I could not get this out of my mind. I had never had people come to me begging me for a Bible before. My heart ached for them as I had none to give.
I brought their cries before the Lord and I knew right there and then that the Lord wanted me to go back to bring them the Bibles for which they hungered. Once I decided to do that, I had peace. I shared my burden with my dear friends who suggested I approach ShareWord Global.
I did not hear back from them right away. Since I had to place the order before mid-December in order to have them printed and shipped to Malawi from China by the end of May, I decided to place an order—by faith—for 7,000 Tumbuka New Testaments.
The very next day, Paul Mercer called me to say, “We are very interested in your project. Would it be possible to meet with you?”
The plan was that I would go for three days ahead of the Bibles’ arrival to let the people in 16 villages know that we would be coming so they could be prepared for our arrival. They call them villages but they are actually more like districts since 90 per cent of the people live scattered around the countryside.
But we had a problem. The New Testaments were just not coming. May became June, June became July, July became August.”
“Lord,” I prayed, “I know it is Your will that these people receive your Word. You know that Thursday is the day I must leave to go into the villages if we are going to distribute them. I leave it all up to You.”
On Monday, August 15 I received a call that the New Testaments had arrived in Malawi but customs still has to clear them. Then they still had to be transported to Mzuzu, another 10 hours farther north.
On Wednesday afternoon, the last possible day, the New Testaments finally arrived. By evening we had them loaded onto a truck that we had hired to bring the borehole parts and the New Testaments to the villages for distribution by the team starting the following Monday.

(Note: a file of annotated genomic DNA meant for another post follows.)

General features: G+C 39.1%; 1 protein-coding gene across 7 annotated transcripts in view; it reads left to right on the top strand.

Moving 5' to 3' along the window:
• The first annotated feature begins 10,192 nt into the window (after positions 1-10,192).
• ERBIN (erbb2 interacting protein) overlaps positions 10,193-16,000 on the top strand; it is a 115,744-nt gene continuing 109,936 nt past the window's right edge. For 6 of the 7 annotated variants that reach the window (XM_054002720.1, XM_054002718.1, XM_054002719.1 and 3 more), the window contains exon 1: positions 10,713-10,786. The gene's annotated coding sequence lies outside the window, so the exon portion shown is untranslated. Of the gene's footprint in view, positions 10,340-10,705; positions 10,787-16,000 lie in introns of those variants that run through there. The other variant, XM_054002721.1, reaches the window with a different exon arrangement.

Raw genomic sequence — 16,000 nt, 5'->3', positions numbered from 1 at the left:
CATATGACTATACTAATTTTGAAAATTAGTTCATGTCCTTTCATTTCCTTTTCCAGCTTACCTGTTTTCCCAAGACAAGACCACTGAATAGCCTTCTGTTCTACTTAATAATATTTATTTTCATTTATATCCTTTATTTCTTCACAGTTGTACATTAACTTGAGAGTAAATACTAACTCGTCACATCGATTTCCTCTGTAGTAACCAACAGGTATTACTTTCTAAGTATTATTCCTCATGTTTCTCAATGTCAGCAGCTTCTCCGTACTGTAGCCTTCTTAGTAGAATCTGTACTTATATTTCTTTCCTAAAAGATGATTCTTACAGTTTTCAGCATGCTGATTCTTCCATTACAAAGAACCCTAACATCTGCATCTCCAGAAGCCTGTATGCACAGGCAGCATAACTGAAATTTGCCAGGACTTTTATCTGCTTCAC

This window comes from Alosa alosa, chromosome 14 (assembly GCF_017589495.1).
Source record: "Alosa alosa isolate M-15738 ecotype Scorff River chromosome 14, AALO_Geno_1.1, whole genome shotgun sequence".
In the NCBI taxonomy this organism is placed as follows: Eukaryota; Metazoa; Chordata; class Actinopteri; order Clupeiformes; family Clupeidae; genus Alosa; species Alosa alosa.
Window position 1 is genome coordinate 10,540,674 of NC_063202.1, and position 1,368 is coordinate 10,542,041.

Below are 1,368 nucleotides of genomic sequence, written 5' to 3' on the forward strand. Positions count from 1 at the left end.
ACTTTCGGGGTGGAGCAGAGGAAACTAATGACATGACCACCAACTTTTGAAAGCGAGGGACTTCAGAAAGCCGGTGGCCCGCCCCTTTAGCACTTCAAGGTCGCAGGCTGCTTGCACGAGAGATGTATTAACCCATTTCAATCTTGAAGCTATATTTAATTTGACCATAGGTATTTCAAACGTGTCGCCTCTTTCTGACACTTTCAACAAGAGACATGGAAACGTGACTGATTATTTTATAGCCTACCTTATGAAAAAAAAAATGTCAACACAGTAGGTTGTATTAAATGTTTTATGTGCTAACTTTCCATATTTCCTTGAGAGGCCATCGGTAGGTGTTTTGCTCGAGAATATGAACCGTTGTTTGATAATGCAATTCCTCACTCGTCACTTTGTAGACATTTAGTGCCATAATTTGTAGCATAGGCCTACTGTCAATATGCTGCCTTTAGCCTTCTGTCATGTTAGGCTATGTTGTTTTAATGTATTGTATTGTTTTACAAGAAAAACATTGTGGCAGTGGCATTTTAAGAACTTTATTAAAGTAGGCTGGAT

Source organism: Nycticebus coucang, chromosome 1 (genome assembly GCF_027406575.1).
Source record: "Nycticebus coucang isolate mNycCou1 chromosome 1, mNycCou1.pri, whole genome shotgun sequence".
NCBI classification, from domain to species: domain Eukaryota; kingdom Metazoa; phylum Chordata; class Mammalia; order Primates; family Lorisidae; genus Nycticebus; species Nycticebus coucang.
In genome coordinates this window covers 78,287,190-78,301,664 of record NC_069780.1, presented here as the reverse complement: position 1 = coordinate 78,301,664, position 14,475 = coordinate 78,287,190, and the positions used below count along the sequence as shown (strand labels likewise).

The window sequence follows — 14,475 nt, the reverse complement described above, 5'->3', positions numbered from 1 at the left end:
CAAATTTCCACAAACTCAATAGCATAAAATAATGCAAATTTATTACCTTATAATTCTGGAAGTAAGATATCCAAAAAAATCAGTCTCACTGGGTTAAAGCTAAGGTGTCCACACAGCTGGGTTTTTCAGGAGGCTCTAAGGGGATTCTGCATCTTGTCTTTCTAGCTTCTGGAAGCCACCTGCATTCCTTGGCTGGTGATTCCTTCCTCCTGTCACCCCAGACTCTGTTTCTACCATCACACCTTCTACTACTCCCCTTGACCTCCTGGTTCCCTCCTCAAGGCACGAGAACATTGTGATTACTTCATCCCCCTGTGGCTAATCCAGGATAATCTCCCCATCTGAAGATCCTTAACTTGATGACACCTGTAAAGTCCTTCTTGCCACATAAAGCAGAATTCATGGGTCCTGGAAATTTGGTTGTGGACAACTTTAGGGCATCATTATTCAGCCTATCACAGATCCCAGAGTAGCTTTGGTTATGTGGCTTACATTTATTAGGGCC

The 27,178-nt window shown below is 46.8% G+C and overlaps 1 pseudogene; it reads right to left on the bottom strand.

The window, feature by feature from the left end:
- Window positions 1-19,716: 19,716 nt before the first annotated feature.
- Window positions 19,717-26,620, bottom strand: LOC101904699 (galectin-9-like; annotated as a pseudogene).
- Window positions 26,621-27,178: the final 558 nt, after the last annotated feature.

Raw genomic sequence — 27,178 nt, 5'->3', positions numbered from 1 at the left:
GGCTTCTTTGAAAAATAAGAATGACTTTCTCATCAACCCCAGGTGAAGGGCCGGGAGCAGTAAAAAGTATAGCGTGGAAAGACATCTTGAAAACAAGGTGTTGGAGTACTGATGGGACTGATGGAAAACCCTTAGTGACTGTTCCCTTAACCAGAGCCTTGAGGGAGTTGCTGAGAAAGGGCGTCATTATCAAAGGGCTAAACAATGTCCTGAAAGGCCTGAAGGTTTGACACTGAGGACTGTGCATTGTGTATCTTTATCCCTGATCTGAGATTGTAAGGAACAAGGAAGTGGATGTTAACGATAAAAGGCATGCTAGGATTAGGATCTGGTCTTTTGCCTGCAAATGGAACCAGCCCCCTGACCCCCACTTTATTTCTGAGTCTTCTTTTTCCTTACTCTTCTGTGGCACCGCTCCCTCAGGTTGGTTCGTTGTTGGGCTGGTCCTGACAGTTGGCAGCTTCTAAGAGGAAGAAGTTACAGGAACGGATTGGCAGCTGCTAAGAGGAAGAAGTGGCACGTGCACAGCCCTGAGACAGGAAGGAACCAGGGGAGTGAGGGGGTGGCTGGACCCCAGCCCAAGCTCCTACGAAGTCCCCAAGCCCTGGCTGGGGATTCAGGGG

I left early Thursday morning with Sam and Winter, two Tumbuka people who were part of our distribution team of seven.
The routine was the same at each village we visited. When we arrived, Sam would signal some children to get the chief for us.
In time, the chief and other curious people would come. I told them that our gift to them was to fix their broken wells, as well as show the Jesus film, hold a medical clinic and sell Tumbuka New Testaments.
I know it is not the custom for ShareWord to sell Bibles, especially to these extremely poor people. Malawi, after all, is the third poorest country in the world. But I didn’t want to just give them away…for several reasons: I wanted them to value their new Bible, I wanted to only give to those who really wanted one, and I wanted to only place one copy per household.
The Lord told me to sell them for whatever the chief thought the people could pay, whether with maize (corn), eggs or money.
But how could we make sure that only one copy would go per household? I asked that all the chiefs of each tribe in that district be present (one tribe being one extended family). As the people came, they would first go up to their chief, he would then nod his head yes or no, indicating whether or not that family had been there before.
Afterward, we decided to divide up the payments of maize, eggs and money according to the number of poor, older widow ladies who were raising orphans.
Once, a witch doctor came to us asking us to give him medicine for his sick son. He had tried everything but nothing worked. We gave him some vitamins and prayed the Lord would use this for His glory. It wasn’t long before the man witch doctor came back and said, “My son is healed. What is this medicine? Who is this Jesus you are talking about?” By the end of the day, this witch doctor gave his life to the Lord and promised to never practice witchcraft again.
Each evening we showed the Jesus film. Each evening, 400 to 1,500 people would come. Many stayed behind who were then formed into a Bible study group and were given literature so they could study the Bible together.
Before we left each village the chiefs would come with their “Yewo chomeni!" (Thank you very much!) for the Bibles. "We were so hungry for the Bibles. No one has ever done anything like this for us before.”